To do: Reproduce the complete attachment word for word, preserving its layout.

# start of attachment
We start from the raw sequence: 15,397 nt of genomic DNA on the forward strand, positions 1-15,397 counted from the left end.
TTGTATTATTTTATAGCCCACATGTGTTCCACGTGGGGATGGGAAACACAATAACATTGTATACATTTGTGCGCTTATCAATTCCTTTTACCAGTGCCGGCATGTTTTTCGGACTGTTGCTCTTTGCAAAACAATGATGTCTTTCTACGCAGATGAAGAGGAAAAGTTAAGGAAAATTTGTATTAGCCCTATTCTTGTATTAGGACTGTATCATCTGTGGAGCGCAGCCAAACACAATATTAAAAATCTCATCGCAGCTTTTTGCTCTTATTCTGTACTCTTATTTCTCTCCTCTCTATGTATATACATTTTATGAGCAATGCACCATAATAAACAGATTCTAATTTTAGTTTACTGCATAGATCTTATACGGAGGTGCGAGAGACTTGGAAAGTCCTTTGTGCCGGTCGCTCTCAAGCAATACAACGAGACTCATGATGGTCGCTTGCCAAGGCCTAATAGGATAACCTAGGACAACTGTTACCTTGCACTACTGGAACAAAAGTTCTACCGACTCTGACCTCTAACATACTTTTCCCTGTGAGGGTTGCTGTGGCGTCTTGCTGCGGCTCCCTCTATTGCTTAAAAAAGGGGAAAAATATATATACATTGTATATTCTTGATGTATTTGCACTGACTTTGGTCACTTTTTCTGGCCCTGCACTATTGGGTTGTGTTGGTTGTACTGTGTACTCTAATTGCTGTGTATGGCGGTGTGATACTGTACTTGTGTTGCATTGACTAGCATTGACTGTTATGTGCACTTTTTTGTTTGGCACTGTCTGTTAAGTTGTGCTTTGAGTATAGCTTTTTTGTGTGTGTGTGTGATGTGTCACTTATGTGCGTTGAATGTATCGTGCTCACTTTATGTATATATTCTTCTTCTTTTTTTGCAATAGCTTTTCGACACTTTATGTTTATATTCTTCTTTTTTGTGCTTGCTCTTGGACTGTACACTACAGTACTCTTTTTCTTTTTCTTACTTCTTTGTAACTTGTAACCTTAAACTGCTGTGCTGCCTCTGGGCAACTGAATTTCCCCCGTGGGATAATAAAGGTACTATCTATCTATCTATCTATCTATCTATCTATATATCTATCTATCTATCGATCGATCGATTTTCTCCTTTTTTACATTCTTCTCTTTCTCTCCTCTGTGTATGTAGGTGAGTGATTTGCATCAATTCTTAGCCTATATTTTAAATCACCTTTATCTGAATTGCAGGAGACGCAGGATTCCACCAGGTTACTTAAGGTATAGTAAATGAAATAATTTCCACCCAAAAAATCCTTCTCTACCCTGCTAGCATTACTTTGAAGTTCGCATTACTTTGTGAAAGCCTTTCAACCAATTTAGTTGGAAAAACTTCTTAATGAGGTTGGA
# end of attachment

We start from the raw sequence: 15,397 nt of genomic DNA on the forward strand, positions 1-15,397 counted from the left end.
TTGTATTATTTTATAGCCCACATGTGTTCCACGTGGGGATGGGAAACACAATAACATTGTATACATTTGTGCGCTTATCAATTCCTTTTACCAGTGCCGGCATGTTTTTCGGACTGTTGCTCTTTGCAAAACAATGATGTCTTTCTACGCAGATGAAGAGGAAAAGTTAAGGAAAATTTGTATTAGCCCTATTCTTGTATTAGGACTGTATCATCTGTGGAGCGCAGCCAAACACAATATTAAAAATCTCATCGCAGCTTTTTGCTCTTATTCTGTACTCTTATTTCTCTCCTCTCTATGTATATACATTTTATGAGCAATGCACCATAATAAACAGATTCTAATTTTAGTTTACTGCATAGATCTTATACGGAGGTGCGAGAGACTTGGAAAGTCCTTTGTGCCGGTCGCTCTCAAGCAATACAACGAGACTCATGATGGTCGCTTGCCAAGGCCTAATAGGATAACCTAGGACAACTGTTACCTTGCACTACTGGAACAAAAGTTCTACCGACTCTGACCTCTAACATACTTTTCCCTGTGAGGGTTGCTGTGGCGTCTTGCTGCGGCTCCCTCTATTGCTTAAAAAAGGGGAAAAATATATATACATTGTATATTCTTGATGTATTTGCACTGACTTTGGTCACTTTTTCTGGCCCTGCACTATTGGGTTGTGTTGGTTGTACTGTGTACTCTAATTGCTGTGTATGGCGGTGTGATACTGTACTTGTGTTGCATTGACTAGCATTGACTGTTATGTGCACTTTTTTGTTTGGCACTGTCTGTTAAGTTGTGCTTTGAGTATAGCTTTTTTGTGTGTGTGTGTGATGTGTCACTTATGTGCGTTGAATGTATCGTGCTCACTTTATGTATATATTCTTCTTCTTTTTTTGCAATAGCTTTTCGACACTTTATGTTTATATTCTTCTTTTTTGTGCTTGCTCTTGGACTGTACACTACAGTACTCTTTTTCTTTTTCTTACTTCTTTGTAACTTGTAACCTTAAACTGCTGTGCTGCCTCTGGGCAACTGAATTTCCCCCGTGGGATAATAAAGGTACTATCTATCTATCTATCTATCTATCTATCTATATATCTATCTATCTATCGATCGATCGATTTTCTCCTTTTTTACATTCTTCTCTTTCTCTCCTCTGTGTATGTAGGTGAGTGATTTGCATCAATTCTTAGCCTATATTTTAAATCACCTTTATCTGAATTGCAGGAGACGCAGGATTCCACCAGGTTACTTAAGGTATAGTAAATGAAATAATTTCCACCCAAAAAATCCTTCTCTACCCTGCTAGCATTACTTTGAAGTTCGCATTACTTTGTGAAAGCCTTTCAACCAATTTAGTTGGAAAAACTTCTTAATGAGGTTGGA